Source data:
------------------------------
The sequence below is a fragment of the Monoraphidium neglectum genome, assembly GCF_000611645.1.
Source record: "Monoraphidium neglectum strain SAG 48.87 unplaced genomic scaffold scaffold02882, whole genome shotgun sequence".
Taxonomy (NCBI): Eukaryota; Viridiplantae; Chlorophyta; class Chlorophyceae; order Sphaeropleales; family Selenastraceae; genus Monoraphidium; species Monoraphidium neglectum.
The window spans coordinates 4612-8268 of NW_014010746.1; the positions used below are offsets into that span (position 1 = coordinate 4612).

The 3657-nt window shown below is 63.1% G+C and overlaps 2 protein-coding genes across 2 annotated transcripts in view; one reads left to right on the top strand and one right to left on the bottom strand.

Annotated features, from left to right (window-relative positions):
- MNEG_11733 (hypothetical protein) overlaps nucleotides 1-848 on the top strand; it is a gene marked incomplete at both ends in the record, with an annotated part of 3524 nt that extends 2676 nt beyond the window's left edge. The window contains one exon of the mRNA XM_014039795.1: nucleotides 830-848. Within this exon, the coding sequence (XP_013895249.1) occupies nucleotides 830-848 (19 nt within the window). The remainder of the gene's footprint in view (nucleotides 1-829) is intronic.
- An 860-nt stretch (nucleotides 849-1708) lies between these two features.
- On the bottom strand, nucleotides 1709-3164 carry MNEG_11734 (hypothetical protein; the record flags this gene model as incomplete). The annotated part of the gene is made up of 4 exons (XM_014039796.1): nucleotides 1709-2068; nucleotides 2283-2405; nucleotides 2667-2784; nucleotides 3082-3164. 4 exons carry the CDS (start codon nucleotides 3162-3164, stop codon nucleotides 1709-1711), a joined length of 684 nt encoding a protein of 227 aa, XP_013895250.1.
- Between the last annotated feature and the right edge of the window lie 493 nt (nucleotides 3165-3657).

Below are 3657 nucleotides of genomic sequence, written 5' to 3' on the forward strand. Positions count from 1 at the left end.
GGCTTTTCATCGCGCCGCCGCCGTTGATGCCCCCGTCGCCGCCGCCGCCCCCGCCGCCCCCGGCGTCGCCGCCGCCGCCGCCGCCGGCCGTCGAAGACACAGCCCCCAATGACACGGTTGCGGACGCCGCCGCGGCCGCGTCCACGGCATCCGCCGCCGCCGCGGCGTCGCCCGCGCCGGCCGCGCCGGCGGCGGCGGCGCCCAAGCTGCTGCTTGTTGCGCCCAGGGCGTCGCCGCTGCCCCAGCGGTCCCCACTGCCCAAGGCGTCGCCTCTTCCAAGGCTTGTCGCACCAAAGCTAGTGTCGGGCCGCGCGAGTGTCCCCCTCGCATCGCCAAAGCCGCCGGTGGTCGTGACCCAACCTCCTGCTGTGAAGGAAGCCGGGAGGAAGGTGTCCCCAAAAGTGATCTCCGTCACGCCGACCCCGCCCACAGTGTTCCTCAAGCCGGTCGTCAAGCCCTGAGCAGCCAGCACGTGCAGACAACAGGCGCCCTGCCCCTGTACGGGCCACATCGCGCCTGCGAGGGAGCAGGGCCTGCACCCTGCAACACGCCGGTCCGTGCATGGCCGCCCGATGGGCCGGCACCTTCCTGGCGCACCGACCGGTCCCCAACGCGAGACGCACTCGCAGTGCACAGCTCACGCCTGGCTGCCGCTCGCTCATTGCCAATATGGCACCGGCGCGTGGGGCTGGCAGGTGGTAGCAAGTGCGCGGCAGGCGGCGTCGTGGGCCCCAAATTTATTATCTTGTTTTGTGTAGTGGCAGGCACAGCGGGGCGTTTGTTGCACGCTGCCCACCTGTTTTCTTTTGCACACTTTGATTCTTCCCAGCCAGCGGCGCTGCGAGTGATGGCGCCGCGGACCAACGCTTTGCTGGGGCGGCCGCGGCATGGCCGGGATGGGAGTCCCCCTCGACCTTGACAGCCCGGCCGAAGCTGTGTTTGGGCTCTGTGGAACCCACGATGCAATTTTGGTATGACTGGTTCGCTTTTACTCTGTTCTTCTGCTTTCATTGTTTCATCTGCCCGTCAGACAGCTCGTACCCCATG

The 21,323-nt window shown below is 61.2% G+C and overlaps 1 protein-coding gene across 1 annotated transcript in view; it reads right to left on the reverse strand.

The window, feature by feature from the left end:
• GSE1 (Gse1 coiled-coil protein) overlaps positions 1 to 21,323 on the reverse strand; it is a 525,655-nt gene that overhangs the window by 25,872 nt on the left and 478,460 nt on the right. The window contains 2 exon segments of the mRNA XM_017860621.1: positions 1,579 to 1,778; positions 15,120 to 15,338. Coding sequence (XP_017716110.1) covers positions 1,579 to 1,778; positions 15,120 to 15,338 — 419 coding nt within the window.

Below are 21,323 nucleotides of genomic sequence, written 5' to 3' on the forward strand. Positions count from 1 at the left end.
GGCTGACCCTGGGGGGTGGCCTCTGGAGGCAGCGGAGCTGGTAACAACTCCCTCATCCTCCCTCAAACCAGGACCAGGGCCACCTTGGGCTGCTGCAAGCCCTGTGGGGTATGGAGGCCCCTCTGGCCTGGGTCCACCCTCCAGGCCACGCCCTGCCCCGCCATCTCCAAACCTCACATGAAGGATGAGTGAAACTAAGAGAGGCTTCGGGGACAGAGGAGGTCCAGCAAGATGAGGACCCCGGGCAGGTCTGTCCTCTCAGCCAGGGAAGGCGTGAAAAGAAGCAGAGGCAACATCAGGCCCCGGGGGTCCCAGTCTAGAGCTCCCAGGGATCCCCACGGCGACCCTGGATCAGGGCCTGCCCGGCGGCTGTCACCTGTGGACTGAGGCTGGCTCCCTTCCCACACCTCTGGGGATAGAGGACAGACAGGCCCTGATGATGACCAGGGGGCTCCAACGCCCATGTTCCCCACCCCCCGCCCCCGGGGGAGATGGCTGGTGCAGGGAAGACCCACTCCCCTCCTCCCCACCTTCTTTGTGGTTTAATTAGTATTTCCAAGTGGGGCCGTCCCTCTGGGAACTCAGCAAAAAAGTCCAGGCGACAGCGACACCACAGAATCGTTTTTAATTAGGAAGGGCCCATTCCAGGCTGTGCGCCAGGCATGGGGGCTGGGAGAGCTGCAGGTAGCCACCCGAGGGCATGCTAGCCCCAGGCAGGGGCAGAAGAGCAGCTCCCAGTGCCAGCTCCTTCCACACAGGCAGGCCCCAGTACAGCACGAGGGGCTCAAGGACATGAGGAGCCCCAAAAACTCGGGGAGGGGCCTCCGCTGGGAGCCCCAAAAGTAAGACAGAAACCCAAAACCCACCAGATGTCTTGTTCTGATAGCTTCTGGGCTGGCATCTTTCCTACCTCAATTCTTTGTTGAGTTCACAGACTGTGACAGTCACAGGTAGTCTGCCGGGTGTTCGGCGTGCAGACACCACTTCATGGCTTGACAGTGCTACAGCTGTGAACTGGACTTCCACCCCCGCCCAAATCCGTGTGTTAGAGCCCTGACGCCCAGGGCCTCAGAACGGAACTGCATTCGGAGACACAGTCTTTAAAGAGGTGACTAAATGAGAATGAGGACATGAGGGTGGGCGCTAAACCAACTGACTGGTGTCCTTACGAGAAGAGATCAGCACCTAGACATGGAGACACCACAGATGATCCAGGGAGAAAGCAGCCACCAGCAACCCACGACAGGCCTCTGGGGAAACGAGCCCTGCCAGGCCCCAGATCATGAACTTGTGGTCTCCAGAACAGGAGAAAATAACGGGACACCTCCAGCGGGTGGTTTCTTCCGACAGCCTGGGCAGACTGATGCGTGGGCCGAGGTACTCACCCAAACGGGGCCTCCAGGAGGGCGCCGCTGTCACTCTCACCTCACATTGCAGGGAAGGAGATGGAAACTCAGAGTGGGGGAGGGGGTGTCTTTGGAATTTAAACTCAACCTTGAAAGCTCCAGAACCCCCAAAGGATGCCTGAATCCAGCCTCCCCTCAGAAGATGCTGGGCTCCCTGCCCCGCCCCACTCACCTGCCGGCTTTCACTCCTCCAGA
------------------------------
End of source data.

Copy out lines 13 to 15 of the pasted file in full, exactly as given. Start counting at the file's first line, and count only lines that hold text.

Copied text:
The 21,323-nt window shown below is 61.2% G+C and overlaps 1 protein-coding gene across 1 annotated transcript in view; it reads right to left on the reverse strand.

The window, feature by feature from the left end:
• GSE1 (Gse1 coiled-coil protein) overlaps positions 1 to 21,323 on the reverse strand; it is a 525,655-nt gene that overhangs the window by 25,872 nt on the left and 478,460 nt on the right. The window contains 2 exon segments of the mRNA XM_017860621.1: positions 1,579 to 1,778; positions 15,120 to 15,338. Coding sequence (XP_017716110.1) covers positions 1,579 to 1,778; positions 15,120 to 15,338 — 419 coding nt within the window.